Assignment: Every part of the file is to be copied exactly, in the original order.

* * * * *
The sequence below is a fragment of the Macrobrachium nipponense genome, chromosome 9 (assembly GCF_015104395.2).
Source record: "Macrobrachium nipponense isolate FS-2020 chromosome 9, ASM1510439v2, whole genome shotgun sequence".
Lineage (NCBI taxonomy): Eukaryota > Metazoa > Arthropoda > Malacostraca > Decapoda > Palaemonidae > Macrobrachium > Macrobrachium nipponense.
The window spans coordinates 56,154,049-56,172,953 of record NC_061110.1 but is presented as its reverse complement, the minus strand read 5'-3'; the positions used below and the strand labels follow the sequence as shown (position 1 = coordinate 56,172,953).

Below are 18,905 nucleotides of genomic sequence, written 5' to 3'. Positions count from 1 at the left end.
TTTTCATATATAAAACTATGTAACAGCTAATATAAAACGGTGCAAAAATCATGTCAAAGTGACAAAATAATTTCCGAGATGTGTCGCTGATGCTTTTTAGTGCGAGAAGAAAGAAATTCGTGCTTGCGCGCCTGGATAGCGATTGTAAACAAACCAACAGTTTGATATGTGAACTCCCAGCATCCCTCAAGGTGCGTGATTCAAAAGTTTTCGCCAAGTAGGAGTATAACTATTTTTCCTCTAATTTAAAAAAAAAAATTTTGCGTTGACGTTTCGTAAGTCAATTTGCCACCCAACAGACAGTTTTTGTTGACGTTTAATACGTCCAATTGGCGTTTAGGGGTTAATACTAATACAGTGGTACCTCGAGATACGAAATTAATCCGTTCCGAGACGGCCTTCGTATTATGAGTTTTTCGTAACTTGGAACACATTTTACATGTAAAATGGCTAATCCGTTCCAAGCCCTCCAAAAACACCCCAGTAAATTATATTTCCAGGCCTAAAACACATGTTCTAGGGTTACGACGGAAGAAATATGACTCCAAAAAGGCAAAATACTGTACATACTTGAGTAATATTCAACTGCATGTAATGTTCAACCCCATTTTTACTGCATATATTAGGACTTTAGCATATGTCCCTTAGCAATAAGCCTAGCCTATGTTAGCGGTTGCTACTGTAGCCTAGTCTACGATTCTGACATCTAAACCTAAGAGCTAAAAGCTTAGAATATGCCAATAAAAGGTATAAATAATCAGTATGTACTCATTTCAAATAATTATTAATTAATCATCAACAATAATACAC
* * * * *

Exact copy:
The sequence below is a fragment of the Macrobrachium nipponense genome, chromosome 9 (assembly GCF_015104395.2).
Source record: "Macrobrachium nipponense isolate FS-2020 chromosome 9, ASM1510439v2, whole genome shotgun sequence".
Lineage (NCBI taxonomy): Eukaryota > Metazoa > Arthropoda > Malacostraca > Decapoda > Palaemonidae > Macrobrachium > Macrobrachium nipponense.
The window spans coordinates 56,154,049-56,172,953 of record NC_061110.1 but is presented as its reverse complement, the minus strand read 5'-3'; the positions used below and the strand labels follow the sequence as shown (position 1 = coordinate 56,172,953).

Below are 18,905 nucleotides of genomic sequence, written 5' to 3'. Positions count from 1 at the left end.
TTTTCATATATAAAACTATGTAACAGCTAATATAAAACGGTGCAAAAATCATGTCAAAGTGACAAAATAATTTCCGAGATGTGTCGCTGATGCTTTTTAGTGCGAGAAGAAAGAAATTCGTGCTTGCGCGCCTGGATAGCGATTGTAAACAAACCAACAGTTTGATATGTGAACTCCCAGCATCCCTCAAGGTGCGTGATTCAAAAGTTTTCGCCAAGTAGGAGTATAACTATTTTTCCTCTAATTTAAAAAAAAAAATTTTGCGTTGACGTTTCGTAAGTCAATTTGCCACCCAACAGACAGTTTTTGTTGACGTTTAATACGTCCAATTGGCGTTTAGGGGTTAATACTAATACAGTGGTACCTCGAGATACGAAATTAATCCGTTCCGAGACGGCCTTCGTATTATGAGTTTTTCGTAACTTGGAACACATTTTACATGTAAAATGGCTAATCCGTTCCAAGCCCTCCAAAAACACCCCAGTAAATTATATTTCCAGGCCTAAAACACATGTTCTAGGGTTACGACGGAAGAAATATGACTCCAAAAAGGCAAAATACTGTACATACTTGAGTAATATTCAACTGCATGTAATGTTCAACCCCATTTTTACTGCATATATTAGGACTTTAGCATATGTCCCTTAGCAATAAGCCTAGCCTATGTTAGCGGTTGCTACTGTAGCCTAGTCTACGATTCTGACATCTAAACCTAAGAGCTAAAAGCTTAGAATATGCCAATAAAAGGTATAAATAATCAGTATGTACTCATTTCAAATAATTATTAATTAATCATCAACAATAATACAC